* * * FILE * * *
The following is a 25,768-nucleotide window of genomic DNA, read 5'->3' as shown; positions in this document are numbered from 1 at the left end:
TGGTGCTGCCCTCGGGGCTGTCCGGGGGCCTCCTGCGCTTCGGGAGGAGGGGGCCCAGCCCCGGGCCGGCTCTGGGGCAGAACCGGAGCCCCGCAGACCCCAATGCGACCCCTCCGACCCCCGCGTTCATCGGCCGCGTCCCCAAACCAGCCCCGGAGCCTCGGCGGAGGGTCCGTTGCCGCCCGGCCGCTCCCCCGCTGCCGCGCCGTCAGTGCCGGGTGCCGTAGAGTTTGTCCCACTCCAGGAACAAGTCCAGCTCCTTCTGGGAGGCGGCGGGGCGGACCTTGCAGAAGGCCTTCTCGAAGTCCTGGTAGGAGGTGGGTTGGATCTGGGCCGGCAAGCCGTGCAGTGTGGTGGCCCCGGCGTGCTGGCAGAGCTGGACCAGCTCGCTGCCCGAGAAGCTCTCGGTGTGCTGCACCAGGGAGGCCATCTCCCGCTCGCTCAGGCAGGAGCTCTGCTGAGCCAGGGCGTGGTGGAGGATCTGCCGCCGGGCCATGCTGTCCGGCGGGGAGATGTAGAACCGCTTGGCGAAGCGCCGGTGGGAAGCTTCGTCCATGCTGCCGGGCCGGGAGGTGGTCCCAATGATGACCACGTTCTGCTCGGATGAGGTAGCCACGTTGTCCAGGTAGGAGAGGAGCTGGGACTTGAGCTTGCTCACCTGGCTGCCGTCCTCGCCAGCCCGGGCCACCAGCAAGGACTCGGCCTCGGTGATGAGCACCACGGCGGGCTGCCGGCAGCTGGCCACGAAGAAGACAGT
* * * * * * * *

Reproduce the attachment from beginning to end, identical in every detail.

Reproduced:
The following is a 25,768-nucleotide window of genomic DNA, read 5'->3' as shown; positions in this document are numbered from 1 at the left end:
TGGTGCTGCCCTCGGGGCTGTCCGGGGGCCTCCTGCGCTTCGGGAGGAGGGGGCCCAGCCCCGGGCCGGCTCTGGGGCAGAACCGGAGCCCCGCAGACCCCAATGCGACCCCTCCGACCCCCGCGTTCATCGGCCGCGTCCCCAAACCAGCCCCGGAGCCTCGGCGGAGGGTCCGTTGCCGCCCGGCCGCTCCCCCGCTGCCGCGCCGTCAGTGCCGGGTGCCGTAGAGTTTGTCCCACTCCAGGAACAAGTCCAGCTCCTTCTGGGAGGCGGCGGGGCGGACCTTGCAGAAGGCCTTCTCGAAGTCCTGGTAGGAGGTGGGTTGGATCTGGGCCGGCAAGCCGTGCAGTGTGGTGGCCCCGGCGTGCTGGCAGAGCTGGACCAGCTCGCTGCCCGAGAAGCTCTCGGTGTGCTGCACCAGGGAGGCCATCTCCCGCTCGCTCAGGCAGGAGCTCTGCTGAGCCAGGGCGTGGTGGAGGATCTGCCGCCGGGCCATGCTGTCCGGCGGGGAGATGTAGAACCGCTTGGCGAAGCGCCGGTGGGAAGCTTCGTCCATGCTGCCGGGCCGGGAGGTGGTCCCAATGATGACCACGTTCTGCTCGGATGAGGTAGCCACGTTGTCCAGGTAGGAGAGGAGCTGGGACTTGAGCTTGCTCACCTGGCTGCCGTCCTCGCCAGCCCGGGCCACCAGCAAGGACTCGGCCTCGGTGATGAGCACCACGGCGGGCTGCCGGCAGCTGGCCACGAAGAAGACAGT